With this first version of the MQTTCute client all basic functionality is present: connecting to an MQTT broker, publishing on and subscribing to topics, along with being able to publish binary messages and see received messages both in their text and hexadecimal formats. Since an MDI interface is used, it should be possible to keep track of a large number of topics without too much trouble.

I’m hoping for feedback on this MQTT client, but regardless I’ll be implementing new features to improve the workflow and general options with the client. Hopefully someone beyond just myself will be finding it useful 🙂



Categories: C++, MQTT Tags: , , ,

On the merits of comment-driven development

April 9, 2017 3 comments

The number of ‘correct’ ways to develop software are almost too many to number. While some are all-encompassing for a (multi-person) project, others apply mostly to the engineering of the code itself. This article is about a method in the latter category.

In recent years, all-encompassing methods that have become popular include ‘Waterfall’ and ‘Agile’. For the ensuring of code quality, so-called ‘test-driven development’ (TDD) is often enforced.

Personally, I have been doing software development since I was about 7 years old, starting with QBasic (on MSDOS) and trying out many languages before settling on using C++ and VHDL as my preferred languages. What I have come to appreciate over these decades is a) to start with a plan, and b) writing out the code flow in comments first before committing any lines of code to the structure.

Obvious things

I hope that I do not have to explain here why starting off with a set of requirements and a worked-out design is a good idea. Even though software is often easier to fix afterwards than a hardware-based design, the cost of a late refactoring can be higher than one may be willing – or can afford – to pay. And sometimes one’s software project is part of a satellite around a distant planet.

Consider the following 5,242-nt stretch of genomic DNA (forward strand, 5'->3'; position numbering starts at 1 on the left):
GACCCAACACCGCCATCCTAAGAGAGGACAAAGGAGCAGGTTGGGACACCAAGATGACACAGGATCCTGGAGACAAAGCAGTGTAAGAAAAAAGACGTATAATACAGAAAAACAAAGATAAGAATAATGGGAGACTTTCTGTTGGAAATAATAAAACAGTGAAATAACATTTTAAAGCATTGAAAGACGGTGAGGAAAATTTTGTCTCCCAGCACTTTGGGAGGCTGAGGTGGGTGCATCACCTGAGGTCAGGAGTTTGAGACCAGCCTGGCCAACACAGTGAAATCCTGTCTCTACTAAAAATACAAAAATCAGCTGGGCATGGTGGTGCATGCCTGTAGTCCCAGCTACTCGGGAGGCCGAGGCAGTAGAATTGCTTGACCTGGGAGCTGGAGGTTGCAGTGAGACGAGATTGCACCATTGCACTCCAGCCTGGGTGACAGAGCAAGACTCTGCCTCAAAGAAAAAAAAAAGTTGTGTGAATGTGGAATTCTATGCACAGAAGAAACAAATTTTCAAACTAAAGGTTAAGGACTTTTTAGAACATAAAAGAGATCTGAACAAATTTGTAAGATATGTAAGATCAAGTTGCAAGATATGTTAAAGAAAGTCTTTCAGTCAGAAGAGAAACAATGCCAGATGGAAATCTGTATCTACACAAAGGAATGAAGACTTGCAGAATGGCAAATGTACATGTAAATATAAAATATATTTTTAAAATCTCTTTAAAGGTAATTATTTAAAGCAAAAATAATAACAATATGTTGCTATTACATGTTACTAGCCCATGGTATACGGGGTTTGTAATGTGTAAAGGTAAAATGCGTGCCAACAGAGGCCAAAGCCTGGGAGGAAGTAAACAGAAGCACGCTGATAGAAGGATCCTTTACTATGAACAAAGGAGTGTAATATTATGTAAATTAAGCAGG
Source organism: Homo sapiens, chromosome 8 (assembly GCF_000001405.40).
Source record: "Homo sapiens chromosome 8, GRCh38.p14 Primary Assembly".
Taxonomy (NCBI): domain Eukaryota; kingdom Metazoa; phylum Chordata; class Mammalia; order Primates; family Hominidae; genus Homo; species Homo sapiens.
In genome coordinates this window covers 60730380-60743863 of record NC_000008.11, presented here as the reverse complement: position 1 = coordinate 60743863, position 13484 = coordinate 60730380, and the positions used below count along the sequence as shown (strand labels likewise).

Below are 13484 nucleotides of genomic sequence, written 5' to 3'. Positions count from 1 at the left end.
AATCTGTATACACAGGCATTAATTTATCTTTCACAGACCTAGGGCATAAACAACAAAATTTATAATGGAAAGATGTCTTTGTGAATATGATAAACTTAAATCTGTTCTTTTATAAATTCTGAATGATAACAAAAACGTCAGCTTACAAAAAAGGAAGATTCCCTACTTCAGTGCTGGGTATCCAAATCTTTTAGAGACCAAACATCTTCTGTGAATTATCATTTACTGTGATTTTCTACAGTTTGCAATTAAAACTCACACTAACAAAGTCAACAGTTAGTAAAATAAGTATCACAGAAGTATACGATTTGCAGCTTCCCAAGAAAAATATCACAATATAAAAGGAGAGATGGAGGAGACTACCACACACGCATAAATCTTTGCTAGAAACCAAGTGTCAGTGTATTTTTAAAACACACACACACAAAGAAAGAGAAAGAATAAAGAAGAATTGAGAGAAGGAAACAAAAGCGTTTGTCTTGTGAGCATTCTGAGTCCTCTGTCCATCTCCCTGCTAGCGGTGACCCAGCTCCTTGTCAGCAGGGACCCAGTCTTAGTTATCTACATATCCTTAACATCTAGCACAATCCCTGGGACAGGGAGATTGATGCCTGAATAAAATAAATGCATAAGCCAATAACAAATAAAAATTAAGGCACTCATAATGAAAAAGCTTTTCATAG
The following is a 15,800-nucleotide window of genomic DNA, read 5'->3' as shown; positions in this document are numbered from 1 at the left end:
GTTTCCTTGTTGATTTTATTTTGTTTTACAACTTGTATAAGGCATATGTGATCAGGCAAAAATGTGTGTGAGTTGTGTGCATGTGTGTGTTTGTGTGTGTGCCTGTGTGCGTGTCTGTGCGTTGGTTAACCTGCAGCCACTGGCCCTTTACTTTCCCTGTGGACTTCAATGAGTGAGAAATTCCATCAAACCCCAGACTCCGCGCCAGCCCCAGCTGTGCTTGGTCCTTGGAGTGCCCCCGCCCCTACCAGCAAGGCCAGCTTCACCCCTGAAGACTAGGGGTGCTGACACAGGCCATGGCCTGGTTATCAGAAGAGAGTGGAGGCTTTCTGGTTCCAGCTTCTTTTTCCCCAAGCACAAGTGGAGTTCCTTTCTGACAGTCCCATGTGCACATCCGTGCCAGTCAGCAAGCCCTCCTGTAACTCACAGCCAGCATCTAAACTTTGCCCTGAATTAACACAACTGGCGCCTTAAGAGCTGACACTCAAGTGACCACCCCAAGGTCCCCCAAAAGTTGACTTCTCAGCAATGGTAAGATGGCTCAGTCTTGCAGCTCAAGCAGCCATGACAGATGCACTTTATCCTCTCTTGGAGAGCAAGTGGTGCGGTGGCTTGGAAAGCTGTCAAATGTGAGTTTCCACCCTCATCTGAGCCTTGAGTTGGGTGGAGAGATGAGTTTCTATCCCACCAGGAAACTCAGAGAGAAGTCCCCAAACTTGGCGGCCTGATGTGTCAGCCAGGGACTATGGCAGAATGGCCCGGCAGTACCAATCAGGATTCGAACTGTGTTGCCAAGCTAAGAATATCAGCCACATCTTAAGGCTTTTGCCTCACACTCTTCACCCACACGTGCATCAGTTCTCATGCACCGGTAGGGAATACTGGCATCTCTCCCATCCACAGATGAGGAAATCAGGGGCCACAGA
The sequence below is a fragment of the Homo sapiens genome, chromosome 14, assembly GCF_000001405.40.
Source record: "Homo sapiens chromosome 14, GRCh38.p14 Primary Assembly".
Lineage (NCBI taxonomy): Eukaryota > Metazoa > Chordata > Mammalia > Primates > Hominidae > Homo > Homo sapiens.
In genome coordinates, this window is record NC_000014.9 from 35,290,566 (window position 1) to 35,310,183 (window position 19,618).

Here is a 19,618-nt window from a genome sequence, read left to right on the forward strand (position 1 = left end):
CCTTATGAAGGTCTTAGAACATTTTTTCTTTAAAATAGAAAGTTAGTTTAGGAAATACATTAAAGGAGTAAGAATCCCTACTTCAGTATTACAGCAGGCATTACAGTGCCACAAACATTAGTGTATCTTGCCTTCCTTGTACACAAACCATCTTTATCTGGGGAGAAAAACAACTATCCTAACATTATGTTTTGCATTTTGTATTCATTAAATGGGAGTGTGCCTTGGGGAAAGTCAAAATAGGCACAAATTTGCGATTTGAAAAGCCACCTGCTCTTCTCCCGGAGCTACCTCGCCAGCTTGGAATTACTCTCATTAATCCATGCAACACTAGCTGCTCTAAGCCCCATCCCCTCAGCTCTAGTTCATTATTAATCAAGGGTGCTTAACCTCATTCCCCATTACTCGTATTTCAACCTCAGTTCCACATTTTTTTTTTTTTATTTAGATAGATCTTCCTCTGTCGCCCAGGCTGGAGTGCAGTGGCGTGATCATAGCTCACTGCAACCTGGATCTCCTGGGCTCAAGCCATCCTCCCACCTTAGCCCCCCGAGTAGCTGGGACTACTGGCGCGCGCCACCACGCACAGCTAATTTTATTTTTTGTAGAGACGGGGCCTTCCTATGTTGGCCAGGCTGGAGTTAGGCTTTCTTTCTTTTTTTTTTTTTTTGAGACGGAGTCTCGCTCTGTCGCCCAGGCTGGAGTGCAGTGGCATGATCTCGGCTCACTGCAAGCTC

The same is true of documenting APIs, classes, methods and general application structure, as well as protocols. Not doing this seems like a brilliant idea until you’re the person doing the cursing at some predecessor or previous developer who figured that anyone could figure out what they were thinking when they wrote that code.

Comment-driven development

As I mentioned earlier, I prefer to first put down comments before I start writing code. This is of course not true for trivial code or standard routines, but definitely for everything else. The main benefit of this for me is that it allows me to organise my thoughts and consider alternate approaches before committing myself to a certain architecture.

Recently I became aware of this style of developing being called ‘comment-driven development’, or CDD. While some seem to take this style as a bit of a joke, more and more people are taking it seriously these days.

When I look back at my old code from years ago, I really appreciate the comment blocks where I pen down my thoughts and considerations. Instead of reading the code itself, I can read these comments and use the code merely for illustrative purposes. This to me is another major benefit of CDD: it makes the source code truly self-documenting.

The steps of CDD can be summed as follows:

  1. Take the worked out requirements and design documents.
  2. Implement basic application structure.